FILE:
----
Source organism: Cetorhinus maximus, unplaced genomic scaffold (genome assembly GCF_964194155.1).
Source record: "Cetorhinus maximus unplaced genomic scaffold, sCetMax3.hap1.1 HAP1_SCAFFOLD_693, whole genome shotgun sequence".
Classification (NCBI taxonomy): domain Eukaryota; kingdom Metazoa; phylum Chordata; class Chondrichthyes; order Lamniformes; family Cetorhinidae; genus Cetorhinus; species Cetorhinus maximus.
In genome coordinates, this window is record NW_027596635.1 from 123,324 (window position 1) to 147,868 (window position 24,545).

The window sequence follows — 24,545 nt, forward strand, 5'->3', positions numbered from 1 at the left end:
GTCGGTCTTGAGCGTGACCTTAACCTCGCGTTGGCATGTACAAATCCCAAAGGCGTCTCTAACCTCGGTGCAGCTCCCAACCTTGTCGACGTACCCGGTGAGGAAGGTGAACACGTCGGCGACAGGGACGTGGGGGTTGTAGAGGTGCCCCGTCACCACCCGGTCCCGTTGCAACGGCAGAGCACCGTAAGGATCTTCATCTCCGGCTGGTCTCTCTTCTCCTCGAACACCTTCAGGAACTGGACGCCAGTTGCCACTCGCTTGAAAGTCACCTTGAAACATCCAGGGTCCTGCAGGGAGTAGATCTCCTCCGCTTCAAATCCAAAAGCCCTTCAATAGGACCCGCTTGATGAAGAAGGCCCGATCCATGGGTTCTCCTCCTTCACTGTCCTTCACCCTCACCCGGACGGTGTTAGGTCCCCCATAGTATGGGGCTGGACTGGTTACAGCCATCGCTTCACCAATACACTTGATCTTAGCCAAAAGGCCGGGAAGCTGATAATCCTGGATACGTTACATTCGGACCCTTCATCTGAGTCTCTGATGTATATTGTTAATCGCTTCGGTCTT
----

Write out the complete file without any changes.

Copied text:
Source organism: Cetorhinus maximus, unplaced genomic scaffold (genome assembly GCF_964194155.1).
Source record: "Cetorhinus maximus unplaced genomic scaffold, sCetMax3.hap1.1 HAP1_SCAFFOLD_693, whole genome shotgun sequence".
Classification (NCBI taxonomy): domain Eukaryota; kingdom Metazoa; phylum Chordata; class Chondrichthyes; order Lamniformes; family Cetorhinidae; genus Cetorhinus; species Cetorhinus maximus.
In genome coordinates, this window is record NW_027596635.1 from 123,324 (window position 1) to 147,868 (window position 24,545).

The window sequence follows — 24,545 nt, forward strand, 5'->3', positions numbered from 1 at the left end:
GTCGGTCTTGAGCGTGACCTTAACCTCGCGTTGGCATGTACAAATCCCAAAGGCGTCTCTAACCTCGGTGCAGCTCCCAACCTTGTCGACGTACCCGGTGAGGAAGGTGAACACGTCGGCGACAGGGACGTGGGGGTTGTAGAGGTGCCCCGTCACCACCCGGTCCCGTTGCAACGGCAGAGCACCGTAAGGATCTTCATCTCCGGCTGGTCTCTCTTCTCCTCGAACACCTTCAGGAACTGGACGCCAGTTGCCACTCGCTTGAAAGTCACCTTGAAACATCCAGGGTCCTGCAGGGAGTAGATCTCCTCCGCTTCAAATCCAAAAGCCCTTCAATAGGACCCGCTTGATGAAGAAGGCCCGATCCATGGGTTCTCCTCCTTCACTGTCCTTCACCCTCACCCGGACGGTGTTAGGTCCCCCATAGTATGGGGCTGGACTGGTTACAGCCATCGCTTCACCAATACACTTGATCTTAGCCAAAAGGCCGGGAAGCTGATAATCCTGGATACGTTACATTCGGACCCTTCATCTGAGTCTCTGATGTATATTGTTAATCGCTTCGGTCTT